Name: Star Wars: Rebel Assault II: The Hidden Empire
Release Date (US): November 30th, 1996; 2002 (Greatest Hits)
Platform: PS1
Score: 40
Beat: May 16th, 2021
Written: May 17th, 2021

NOTE: THIS REVEIW IS SPECIFICALLY FOR THE PS1 VERSION. Star Wars: Rebel Assault II: The Hidden Empire was developed by Factor 5 and the second game in the Rebel Assault duology, released in the mid 90s. It was ported to the PS1 in 1996 and apparently got a Greatest Hits reprint in 2002 (that's the only reason why I can think of why 2002 would be on the back of my copy.) The game was positively received back then, but playing it nowadays is... not too great. Apparently the PC version doesn't work on newer OSs thanks to an uncapped framerate so I opted to play the PS1 version. It sounds like the PS1 version is better than the PC version anyway, featuring sharper graphics and 3D models for the ships instead of prerendered images, as well as controlling better, for the most part. The most notable part of this game is that in the filming of the FMV cutscenes, actual Original Trilogy props were used, such as the costumes. Also, its length is really short - I beat it in an hour and a half, and that includes troubles with my Disc 1 that resulted in me having to skip one of the missions. Thank goodness for the cheat codes, otherwise I would have had to restart on emulator. Not like that would have been a big deal, but whatever. One other notable thing about this game: This is the only PS1 game that I know of that does not work on Sony's PS1 emulator that the PSP and PS3 use. The cutscenes bug out and the actual levels are just black screens.

There are four types of missions in the game: third-person ship missions, first-person ship missions, third-person on-foot missions, and first-person on-foot missions. The ship missions almost feel like a prototype Rogue Squadron, which Factor 5 would go on to release in 1998 for the Nintendo 64. Moving and aiming in the third-person ship missions isn't too bad, it can be a bit hard to tell where you're shooting thanks to the lack of the crosshair and no other way to line up shots other than blindly shooting constantly, which to do you have to repeatedly press the X button. Aiming in the first-person ship missions can be quite a pain - the cursor moves way too slowly for how fast the camera is typically moving, leaving me to constantly miss what I wanted to shoot, which made the last segment of the last mission a total pain (the part where you have to shoot those two rows of red lights to disable the shield) and the mission where you pilot the Y-Wing in the asteroid field and have to shoot those turrets and the shield generators (which reminded me of Prisons of the Maw in Rogue Leader), the turrets almost always ripped me to shreds before I could shoot them all. Maybe I just suck at the game. I did manage to beat it though. The third-person on-foot missions are interesting. You are behind cover and you press a button to emerge from cover to shoot your enemies, then go behind cover. I found it best to leave cover, move the cursor to where the enemy will appear, then wait for them to do so, then leaving cover and mashing the X button until they died or I got shot. The first-person on-foot missions (of which there was only one, I believe. I played the game last night and I can't even remember... it went by so fast,) was fine, though I had problems with the game detecting my shots hitting the enemies, which led me to taking a lot of hits. This could have been an issue with the disc, I did not inspect disc 2, but considering the shape of disc 1, I wouldn't be too surprised if it was something like that.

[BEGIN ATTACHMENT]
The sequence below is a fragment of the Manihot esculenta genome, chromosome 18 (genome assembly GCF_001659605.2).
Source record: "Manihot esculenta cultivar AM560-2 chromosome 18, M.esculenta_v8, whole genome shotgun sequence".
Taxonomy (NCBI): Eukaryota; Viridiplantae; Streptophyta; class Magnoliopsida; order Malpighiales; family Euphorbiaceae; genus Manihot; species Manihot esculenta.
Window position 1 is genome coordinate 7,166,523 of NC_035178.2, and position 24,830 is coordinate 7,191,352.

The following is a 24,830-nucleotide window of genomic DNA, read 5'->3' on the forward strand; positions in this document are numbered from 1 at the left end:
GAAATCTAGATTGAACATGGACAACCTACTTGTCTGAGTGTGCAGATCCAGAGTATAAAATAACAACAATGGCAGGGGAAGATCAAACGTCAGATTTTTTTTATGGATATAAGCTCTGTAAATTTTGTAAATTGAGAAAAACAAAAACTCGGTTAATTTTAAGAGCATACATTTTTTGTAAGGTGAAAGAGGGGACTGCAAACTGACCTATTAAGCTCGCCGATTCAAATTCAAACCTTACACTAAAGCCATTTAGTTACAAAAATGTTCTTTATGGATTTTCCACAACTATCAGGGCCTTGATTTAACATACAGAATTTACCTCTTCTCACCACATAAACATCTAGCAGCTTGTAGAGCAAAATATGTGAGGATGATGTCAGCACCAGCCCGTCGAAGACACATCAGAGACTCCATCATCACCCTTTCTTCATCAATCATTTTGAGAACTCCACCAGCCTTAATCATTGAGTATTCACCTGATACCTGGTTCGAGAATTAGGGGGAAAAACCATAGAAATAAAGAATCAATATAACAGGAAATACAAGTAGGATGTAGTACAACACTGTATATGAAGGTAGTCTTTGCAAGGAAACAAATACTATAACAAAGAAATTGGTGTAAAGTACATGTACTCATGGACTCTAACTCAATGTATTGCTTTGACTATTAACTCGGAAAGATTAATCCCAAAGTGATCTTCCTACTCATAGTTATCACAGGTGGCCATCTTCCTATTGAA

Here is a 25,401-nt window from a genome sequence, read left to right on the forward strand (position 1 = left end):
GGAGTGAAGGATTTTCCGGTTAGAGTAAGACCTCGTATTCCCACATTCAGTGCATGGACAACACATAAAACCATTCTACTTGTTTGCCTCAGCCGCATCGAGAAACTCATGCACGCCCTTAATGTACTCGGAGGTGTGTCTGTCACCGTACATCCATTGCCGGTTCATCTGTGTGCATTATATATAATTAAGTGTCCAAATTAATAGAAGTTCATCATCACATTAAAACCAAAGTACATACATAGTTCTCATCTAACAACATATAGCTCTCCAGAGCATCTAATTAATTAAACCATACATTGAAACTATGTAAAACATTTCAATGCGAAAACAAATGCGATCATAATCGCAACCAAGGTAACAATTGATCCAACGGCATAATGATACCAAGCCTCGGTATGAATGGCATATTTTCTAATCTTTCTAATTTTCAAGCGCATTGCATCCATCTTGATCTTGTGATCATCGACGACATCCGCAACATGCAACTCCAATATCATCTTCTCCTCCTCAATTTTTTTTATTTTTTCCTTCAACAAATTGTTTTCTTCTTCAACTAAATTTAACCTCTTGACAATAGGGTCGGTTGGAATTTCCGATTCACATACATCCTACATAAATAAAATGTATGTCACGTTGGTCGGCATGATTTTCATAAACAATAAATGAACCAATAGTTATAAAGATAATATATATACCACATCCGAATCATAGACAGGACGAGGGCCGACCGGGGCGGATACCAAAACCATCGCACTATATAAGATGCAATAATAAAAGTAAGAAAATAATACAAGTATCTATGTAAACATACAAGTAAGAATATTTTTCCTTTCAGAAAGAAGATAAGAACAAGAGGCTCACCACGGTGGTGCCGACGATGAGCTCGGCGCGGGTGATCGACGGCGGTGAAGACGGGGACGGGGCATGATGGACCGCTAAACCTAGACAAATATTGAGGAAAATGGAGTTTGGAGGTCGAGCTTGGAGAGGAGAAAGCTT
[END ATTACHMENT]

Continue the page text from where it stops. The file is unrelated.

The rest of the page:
The plot is simple enough. The Empire is developing TIE Phantoms, fighters equipped with cloaking devices, and the Rebellion devises a plot to take em out. So Rookie One, our protagonist, who is confirmed male in this game, sets out with his wingmates that never survive any missions to stop them. It's not going to win any awards, but it at least doesn't blatantly conflict with canon unlike Rebel Assault 1. In a rare moment of continuity in 90s Star Wars games, the TIE Phantom does not survive past the game as it would dramatically alter the movies if they existed. The music is just ripped from the movies, which isn't exactly a complaint as John Williams's score is fabulous, but I suppose this is just me in retrospect knowing the compositions Chris Huelsbeck would make for the Rogue Squadron trilogy. One very interesting revelation that I had while playing this game: the sounds that stormtroopers make when you shoot/kill them is the EXACT SAME as the sounds in Rebel Strike for the ground missions. Factor 5 really dug through the archive for that one.

There's not really else much to be said that I haven't already said. The game is worth a shot if you're interested in early Star Wars games, but otherwise, it's not all that remarkable. Unfortunately for me, Rebel Assault 1 was not ported to PS1, and I'm not about to buy a 3DO or a Sega CD + the game to play it, so I'd have to hope there's a way to actually play the PC version on Windows 10 if what I've heard about them is true.

-Hat Kid

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